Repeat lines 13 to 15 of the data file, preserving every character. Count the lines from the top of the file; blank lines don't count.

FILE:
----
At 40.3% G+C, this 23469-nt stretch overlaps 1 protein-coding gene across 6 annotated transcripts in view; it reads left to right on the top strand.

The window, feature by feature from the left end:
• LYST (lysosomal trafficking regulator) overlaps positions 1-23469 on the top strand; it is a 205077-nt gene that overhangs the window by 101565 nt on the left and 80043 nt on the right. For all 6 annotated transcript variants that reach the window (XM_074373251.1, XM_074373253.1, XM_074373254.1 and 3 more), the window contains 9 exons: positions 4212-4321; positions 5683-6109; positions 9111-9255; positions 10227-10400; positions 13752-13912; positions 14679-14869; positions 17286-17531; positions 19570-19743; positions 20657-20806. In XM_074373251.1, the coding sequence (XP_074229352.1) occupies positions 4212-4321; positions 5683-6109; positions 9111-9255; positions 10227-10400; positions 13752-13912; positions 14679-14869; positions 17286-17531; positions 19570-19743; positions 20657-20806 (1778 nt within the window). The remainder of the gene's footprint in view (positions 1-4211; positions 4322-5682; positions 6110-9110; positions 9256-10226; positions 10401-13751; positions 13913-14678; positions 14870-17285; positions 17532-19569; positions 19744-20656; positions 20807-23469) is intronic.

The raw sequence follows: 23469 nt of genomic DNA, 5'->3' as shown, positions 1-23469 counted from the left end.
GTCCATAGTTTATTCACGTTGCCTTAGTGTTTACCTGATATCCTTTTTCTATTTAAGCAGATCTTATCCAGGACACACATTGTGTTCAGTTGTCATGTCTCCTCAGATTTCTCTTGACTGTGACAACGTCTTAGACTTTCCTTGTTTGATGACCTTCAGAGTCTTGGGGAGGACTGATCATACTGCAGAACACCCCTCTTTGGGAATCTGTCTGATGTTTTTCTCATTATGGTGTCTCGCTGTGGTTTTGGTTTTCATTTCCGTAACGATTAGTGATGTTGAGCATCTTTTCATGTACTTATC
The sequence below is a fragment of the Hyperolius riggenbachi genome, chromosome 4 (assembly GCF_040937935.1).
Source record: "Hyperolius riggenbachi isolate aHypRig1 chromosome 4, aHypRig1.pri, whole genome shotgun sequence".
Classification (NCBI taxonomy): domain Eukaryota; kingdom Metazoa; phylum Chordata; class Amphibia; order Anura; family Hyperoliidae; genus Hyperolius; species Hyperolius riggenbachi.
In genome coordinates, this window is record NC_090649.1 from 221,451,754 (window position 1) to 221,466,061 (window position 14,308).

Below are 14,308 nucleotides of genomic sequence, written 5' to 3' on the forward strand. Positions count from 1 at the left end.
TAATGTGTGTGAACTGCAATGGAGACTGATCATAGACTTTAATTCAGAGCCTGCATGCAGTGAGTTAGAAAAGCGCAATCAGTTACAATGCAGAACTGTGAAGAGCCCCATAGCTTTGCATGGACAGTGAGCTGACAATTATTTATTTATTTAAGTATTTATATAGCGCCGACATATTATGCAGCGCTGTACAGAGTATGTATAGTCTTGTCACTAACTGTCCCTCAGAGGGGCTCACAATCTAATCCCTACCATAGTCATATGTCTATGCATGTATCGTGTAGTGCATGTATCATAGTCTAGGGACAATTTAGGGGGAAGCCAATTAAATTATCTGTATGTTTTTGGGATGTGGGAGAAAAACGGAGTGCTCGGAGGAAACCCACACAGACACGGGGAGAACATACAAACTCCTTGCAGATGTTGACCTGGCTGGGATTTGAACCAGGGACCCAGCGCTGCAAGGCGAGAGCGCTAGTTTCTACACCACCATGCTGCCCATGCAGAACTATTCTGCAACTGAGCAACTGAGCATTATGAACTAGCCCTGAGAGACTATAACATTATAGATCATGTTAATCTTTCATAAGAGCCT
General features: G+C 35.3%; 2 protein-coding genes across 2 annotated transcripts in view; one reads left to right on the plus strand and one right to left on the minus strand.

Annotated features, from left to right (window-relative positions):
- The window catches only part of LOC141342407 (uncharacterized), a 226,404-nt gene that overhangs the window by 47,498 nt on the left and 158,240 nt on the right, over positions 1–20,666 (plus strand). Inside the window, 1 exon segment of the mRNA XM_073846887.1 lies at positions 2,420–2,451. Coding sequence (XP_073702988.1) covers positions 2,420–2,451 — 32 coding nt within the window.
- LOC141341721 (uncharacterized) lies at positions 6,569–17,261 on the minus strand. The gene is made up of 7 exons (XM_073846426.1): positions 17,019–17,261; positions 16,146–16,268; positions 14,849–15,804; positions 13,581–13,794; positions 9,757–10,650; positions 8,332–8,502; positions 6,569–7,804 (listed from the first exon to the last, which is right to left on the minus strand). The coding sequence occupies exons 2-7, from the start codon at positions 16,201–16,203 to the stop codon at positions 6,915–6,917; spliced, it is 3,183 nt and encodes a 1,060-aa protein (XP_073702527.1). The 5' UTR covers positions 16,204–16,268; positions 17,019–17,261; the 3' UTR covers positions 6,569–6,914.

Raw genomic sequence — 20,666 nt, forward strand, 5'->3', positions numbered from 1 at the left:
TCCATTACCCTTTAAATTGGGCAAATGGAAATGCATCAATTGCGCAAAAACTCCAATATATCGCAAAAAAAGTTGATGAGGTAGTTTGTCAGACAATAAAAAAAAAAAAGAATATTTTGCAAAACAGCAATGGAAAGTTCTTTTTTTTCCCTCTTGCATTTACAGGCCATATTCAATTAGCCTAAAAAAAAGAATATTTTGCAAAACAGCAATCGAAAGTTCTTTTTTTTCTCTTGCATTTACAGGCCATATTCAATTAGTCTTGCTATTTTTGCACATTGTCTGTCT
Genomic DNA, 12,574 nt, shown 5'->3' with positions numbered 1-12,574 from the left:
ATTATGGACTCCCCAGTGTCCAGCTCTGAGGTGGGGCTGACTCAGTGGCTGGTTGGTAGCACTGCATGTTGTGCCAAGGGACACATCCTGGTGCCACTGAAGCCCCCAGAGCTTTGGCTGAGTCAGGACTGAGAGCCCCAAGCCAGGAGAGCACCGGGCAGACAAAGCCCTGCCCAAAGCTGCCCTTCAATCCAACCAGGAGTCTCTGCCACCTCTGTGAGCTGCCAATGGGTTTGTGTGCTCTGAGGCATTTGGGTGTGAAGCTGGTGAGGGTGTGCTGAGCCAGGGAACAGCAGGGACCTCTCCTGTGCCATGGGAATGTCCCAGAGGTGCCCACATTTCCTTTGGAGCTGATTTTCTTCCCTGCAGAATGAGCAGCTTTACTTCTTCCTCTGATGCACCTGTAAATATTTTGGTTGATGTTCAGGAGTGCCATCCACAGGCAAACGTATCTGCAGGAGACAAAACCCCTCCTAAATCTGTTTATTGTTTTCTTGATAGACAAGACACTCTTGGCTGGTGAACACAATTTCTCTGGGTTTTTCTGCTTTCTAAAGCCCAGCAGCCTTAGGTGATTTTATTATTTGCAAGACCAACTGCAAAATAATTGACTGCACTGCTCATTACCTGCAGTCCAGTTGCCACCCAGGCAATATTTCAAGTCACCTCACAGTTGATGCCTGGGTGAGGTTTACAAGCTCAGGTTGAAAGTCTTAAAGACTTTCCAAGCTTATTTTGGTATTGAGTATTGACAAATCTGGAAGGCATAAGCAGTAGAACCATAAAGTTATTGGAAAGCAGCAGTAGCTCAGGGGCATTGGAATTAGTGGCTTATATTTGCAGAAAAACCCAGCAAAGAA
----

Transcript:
Annotated features, from left to right (window-relative positions):
- The window catches only part of LOC141342407 (uncharacterized), a 226,404-nt gene that overhangs the window by 47,498 nt on the left and 158,240 nt on the right, over positions 1–20,666 (plus strand). Inside the window, 1 exon segment of the mRNA XM_073846887.1 lies at positions 2,420–2,451. Coding sequence (XP_073702988.1) covers positions 2,420–2,451 — 32 coding nt within the window.
- LOC141341721 (uncharacterized) lies at positions 6,569–17,261 on the minus strand. The gene is made up of 7 exons (XM_073846426.1): positions 17,019–17,261; positions 16,146–16,268; positions 14,849–15,804; positions 13,581–13,794; positions 9,757–10,650; positions 8,332–8,502; positions 6,569–7,804 (listed from the first exon to the last, which is right to left on the minus strand). The coding sequence occupies exons 2-7, from the start codon at positions 16,201–16,203 to the stop codon at positions 6,915–6,917; spliced, it is 3,183 nt and encodes a 1,060-aa protein (XP_073702527.1). The 5' UTR covers positions 16,204–16,268; positions 17,019–17,261; the 3' UTR covers positions 6,569–6,914.